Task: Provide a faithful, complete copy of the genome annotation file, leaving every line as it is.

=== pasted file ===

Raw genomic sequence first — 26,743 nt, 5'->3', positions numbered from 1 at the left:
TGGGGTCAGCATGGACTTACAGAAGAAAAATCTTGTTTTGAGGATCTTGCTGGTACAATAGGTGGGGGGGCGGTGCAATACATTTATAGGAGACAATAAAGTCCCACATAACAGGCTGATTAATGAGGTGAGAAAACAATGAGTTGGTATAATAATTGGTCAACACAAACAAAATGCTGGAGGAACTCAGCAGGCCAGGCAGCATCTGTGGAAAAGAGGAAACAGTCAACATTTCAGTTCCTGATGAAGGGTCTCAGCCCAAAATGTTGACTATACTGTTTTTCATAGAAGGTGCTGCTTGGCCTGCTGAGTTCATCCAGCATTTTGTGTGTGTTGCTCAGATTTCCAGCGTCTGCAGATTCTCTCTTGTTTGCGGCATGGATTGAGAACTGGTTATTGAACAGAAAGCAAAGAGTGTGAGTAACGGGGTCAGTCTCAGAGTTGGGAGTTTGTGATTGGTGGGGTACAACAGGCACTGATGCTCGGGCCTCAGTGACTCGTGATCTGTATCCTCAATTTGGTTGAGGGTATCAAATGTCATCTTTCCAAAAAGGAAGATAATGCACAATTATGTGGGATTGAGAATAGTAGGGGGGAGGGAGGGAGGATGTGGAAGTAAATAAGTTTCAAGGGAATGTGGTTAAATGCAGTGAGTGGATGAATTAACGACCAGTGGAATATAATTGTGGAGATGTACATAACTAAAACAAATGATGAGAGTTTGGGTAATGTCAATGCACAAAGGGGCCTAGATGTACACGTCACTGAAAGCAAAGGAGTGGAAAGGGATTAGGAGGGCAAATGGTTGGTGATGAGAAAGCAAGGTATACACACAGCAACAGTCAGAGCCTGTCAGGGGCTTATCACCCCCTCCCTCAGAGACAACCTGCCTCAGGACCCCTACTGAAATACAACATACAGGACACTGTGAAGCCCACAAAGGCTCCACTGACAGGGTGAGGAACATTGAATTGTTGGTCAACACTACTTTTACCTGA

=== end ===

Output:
Raw genomic sequence first — 26,743 nt, 5'->3', positions numbered from 1 at the left:
TGGGGTCAGCATGGACTTACAGAAGAAAAATCTTGTTTTGAGGATCTTGCTGGTACAATAGGTGGGGGGGCGGTGCAATACATTTATAGGAGACAATAAAGTCCCACATAACAGGCTGATTAATGAGGTGAGAAAACAATGAGTTGGTATAATAATTGGTCAACACAAACAAAATGCTGGAGGAACTCAGCAGGCCAGGCAGCATCTGTGGAAAAGAGGAAACAGTCAACATTTCAGTTCCTGATGAAGGGTCTCAGCCCAAAATGTTGACTATACTGTTTTTCATAGAAGGTGCTGCTTGGCCTGCTGAGTTCATCCAGCATTTTGTGTGTGTTGCTCAGATTTCCAGCGTCTGCAGATTCTCTCTTGTTTGCGGCATGGATTGAGAACTGGTTATTGAACAGAAAGCAAAGAGTGTGAGTAACGGGGTCAGTCTCAGAGTTGGGAGTTTGTGATTGGTGGGGTACAACAGGCACTGATGCTCGGGCCTCAGTGACTCGTGATCTGTATCCTCAATTTGGTTGAGGGTATCAAATGTCATCTTTCCAAAAAGGAAGATAATGCACAATTATGTGGGATTGAGAATAGTAGGGGGGAGGGAGGGAGGATGTGGAAGTAAATAAGTTTCAAGGGAATGTGGTTAAATGCAGTGAGTGGATGAATTAACGACCAGTGGAATATAATTGTGGAGATGTACATAACTAAAACAAATGATGAGAGTTTGGGTAATGTCAATGCACAAAGGGGCCTAGATGTACACGTCACTGAAAGCAAAGGAGTGGAAAGGGATTAGGAGGGCAAATGGTTGGTGATGAGAAAGCAAGGTATACACACAGCAACAGTCAGAGCCTGTCAGGGGCTTATCACCCCCTCCCTCAGAGACAACCTGCCTCAGGACCCCTACTGAAATACAACATACAGGACACTGTGAAGCCCACAAAGGCTCCACTGACAGGGTGAGGAACATTGAATTGTTGGTCAACACTACTTTTACCTGA